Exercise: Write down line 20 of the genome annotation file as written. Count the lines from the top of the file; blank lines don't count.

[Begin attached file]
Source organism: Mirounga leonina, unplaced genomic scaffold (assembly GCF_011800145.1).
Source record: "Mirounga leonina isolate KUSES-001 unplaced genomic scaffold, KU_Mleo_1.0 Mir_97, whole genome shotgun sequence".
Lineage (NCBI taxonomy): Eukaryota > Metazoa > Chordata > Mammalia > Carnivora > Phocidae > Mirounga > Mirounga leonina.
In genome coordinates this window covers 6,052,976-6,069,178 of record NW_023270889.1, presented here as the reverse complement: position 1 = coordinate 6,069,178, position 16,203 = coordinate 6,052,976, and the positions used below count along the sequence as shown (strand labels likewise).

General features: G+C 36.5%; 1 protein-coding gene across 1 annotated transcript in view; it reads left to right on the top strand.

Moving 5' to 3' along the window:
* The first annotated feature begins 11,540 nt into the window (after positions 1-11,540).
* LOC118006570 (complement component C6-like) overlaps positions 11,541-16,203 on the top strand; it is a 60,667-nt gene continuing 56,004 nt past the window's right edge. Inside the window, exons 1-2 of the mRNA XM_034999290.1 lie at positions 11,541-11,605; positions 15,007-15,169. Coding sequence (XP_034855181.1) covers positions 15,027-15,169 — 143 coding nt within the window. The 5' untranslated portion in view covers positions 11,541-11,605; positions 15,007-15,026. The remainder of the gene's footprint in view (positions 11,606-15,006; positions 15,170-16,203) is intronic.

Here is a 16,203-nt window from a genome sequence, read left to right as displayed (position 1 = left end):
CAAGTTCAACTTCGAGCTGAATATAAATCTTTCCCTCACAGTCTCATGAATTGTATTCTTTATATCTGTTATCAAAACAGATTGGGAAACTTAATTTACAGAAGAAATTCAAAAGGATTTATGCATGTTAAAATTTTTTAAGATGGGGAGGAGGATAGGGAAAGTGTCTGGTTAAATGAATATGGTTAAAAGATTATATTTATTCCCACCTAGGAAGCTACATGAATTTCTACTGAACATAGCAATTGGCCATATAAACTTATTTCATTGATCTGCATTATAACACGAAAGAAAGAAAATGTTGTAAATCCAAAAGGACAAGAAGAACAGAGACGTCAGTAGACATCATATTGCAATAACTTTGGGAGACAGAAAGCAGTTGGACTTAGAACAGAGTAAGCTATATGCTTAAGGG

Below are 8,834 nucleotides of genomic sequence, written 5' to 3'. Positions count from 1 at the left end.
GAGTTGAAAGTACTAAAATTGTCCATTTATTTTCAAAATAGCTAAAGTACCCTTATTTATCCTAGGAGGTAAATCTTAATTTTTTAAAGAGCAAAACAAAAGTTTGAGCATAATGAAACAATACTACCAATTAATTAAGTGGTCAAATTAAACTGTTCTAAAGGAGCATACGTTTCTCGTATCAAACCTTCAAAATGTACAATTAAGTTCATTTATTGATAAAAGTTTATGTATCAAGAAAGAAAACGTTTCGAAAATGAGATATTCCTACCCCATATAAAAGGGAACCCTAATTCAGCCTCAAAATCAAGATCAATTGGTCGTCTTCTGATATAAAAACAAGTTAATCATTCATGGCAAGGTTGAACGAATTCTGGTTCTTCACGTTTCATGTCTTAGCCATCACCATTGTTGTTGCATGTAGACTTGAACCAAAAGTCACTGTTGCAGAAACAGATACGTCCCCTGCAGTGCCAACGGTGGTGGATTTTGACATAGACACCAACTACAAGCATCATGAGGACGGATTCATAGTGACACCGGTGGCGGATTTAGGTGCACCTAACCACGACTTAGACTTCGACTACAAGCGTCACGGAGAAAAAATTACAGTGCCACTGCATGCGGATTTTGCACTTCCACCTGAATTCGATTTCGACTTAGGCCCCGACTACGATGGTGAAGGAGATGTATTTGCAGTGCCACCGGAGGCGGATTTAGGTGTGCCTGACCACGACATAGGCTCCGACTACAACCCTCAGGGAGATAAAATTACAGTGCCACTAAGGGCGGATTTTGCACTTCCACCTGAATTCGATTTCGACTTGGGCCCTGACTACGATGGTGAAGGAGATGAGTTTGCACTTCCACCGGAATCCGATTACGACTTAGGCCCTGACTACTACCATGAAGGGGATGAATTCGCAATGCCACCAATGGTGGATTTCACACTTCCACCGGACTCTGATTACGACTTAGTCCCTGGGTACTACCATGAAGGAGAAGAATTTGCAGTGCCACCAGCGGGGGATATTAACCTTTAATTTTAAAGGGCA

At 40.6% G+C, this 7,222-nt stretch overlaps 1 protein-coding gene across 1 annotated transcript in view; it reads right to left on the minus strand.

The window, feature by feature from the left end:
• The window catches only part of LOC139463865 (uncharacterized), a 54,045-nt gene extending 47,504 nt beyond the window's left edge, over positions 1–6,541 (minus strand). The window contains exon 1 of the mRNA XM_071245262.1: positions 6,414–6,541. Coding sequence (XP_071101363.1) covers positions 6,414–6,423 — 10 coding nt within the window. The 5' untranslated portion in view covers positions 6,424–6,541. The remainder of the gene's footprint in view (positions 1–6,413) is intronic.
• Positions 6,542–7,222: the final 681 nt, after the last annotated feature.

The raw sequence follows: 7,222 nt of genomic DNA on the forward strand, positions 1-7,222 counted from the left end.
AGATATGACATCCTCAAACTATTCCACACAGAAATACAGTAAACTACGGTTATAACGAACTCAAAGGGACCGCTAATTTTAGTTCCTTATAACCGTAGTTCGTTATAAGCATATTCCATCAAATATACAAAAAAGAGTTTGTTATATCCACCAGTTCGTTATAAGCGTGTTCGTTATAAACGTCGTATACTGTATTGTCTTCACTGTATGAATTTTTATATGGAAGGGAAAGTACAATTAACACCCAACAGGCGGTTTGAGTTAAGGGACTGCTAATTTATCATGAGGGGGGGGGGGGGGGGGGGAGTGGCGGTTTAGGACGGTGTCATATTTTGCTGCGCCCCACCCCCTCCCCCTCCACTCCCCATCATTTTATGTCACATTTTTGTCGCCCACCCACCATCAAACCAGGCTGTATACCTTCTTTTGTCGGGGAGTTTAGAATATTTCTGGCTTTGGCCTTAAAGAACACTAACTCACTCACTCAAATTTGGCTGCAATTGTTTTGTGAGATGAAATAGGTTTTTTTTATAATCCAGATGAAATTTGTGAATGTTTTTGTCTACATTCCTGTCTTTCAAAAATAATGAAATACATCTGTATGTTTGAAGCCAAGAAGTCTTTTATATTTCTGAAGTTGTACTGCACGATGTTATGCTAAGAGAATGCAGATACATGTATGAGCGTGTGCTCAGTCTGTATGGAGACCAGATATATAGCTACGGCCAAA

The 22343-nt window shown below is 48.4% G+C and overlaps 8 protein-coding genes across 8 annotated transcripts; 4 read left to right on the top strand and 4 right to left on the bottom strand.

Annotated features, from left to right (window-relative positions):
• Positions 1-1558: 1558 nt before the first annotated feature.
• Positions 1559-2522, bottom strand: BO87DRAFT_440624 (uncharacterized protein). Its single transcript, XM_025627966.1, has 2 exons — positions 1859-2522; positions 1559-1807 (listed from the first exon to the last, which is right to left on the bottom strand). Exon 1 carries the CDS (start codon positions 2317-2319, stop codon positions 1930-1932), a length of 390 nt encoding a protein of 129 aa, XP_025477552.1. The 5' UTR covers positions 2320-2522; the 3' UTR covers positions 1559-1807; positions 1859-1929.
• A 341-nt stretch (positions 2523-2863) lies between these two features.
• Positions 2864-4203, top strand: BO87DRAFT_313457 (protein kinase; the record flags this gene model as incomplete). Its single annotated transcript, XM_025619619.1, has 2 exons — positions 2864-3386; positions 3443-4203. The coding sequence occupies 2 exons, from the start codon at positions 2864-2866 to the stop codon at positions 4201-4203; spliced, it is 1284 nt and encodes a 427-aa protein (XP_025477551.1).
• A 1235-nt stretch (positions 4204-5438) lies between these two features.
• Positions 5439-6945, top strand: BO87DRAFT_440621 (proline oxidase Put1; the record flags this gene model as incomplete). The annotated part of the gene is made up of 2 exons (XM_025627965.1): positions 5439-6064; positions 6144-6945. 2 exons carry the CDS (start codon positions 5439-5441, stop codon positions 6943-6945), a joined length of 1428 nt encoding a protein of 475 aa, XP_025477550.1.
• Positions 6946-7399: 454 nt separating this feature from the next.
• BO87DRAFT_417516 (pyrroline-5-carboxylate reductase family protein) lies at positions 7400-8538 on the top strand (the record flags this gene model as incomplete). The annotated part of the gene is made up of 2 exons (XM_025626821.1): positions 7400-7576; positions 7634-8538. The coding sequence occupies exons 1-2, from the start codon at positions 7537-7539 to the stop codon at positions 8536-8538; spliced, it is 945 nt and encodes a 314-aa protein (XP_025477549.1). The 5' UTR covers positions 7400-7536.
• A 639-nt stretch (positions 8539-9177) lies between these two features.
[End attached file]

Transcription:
Annotated features, from left to right (window-relative positions):